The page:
Rising house prices are thought to be behind the 37% increase in the number of adult children living with their parents in the past decade.
What’s the latest?
The number of adult children living with their parents has jumped 37% in the past decade as house prices have soared.
An estimated 1.2m people aged between 25 and 34 still live at home, according to insurer Aviva.
The group said the sharp increase coincided with a 45% hike in average house prices for first-time buyers.
If the current trends continue a further 452,000 young people will find themselves unable to fly the nest in the next 10 years.
Why is this happening?
The main driver of the trend is thought to be rising house prices, which make it difficult for young people to afford their own home.
The research found that the cost of the average property bought by a first-time buyer had risen from £146,000 in 2006 to £211,000 in 2016.
Nearly two-thirds of adult children living with their parents said they did so because they could not afford to move out, while 48% said they stayed at home so they could save money.
But 24% admitted they lived at home because they liked being looked after, while 14% said they were there to look after their parents.
Above: An Edwardian family home in Southsea, Portsmouth
Who does it affect?
The good news is that nearly half of young people who were still living at home said they were very happy.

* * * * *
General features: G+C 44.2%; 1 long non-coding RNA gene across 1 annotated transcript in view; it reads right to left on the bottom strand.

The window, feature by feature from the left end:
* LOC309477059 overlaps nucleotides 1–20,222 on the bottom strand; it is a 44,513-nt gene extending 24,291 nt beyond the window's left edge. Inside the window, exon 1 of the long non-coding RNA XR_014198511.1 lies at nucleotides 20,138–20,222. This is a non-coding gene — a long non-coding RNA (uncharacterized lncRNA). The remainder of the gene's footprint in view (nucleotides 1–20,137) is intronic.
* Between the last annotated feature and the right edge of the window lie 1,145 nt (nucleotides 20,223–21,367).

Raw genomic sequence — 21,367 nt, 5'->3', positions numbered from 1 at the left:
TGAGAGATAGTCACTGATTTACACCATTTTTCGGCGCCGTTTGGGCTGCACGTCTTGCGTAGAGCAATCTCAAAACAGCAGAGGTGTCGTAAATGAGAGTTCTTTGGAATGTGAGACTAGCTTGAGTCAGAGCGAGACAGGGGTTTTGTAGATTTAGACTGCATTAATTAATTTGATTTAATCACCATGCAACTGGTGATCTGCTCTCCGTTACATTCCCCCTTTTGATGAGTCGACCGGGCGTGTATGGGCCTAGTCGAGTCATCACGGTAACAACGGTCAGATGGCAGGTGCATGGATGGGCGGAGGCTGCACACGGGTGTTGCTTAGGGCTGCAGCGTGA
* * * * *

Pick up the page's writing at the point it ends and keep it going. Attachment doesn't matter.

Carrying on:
But their level of contentment declined with age, with 28% of people aged 30 to 34 saying they were very unhappy with their situation.
People expected to be 28 years old on average when they moved into their own place, although 8% admitted they did not think they would ever stop living with their parents.
Not everyone expects to get on to the property ladder when they do leave the family home, with a third of young people admitting they did not think they would ever be able to afford their own property, while 21% thought they would only own a home if they inherited it.
Sounds interesting. What’s the background?
The struggles young people face getting on to the property ladder have been well documented.
A recent research report said the Bank of Mum and Dad was expected to advance £6.5bn to help their adult children purchase a home in 2017, making them equivalent to the ninth biggest lender in the UK.
A separate report by the University of Reading also warned that the best hope for first-time buyers to get on to the property ladder was a house price crash.
The Government has introduced a number of schemes to help people struggling to afford their own home, including the Help to Buy scheme, which helps people purchase a home with just a 5% deposit, and Starter Homes, under which people can buy a property at a discount of 20% of its market price.
Top 3 takeaways
The number of adult children living with their parents has jumped 37% in the past decade
An estimated 1.2m people aged between 25 and 34 still live at home
The increase coincided with a 45% hike in average house prices for first-time buyers
- The Government's first-time buyer schemes explained
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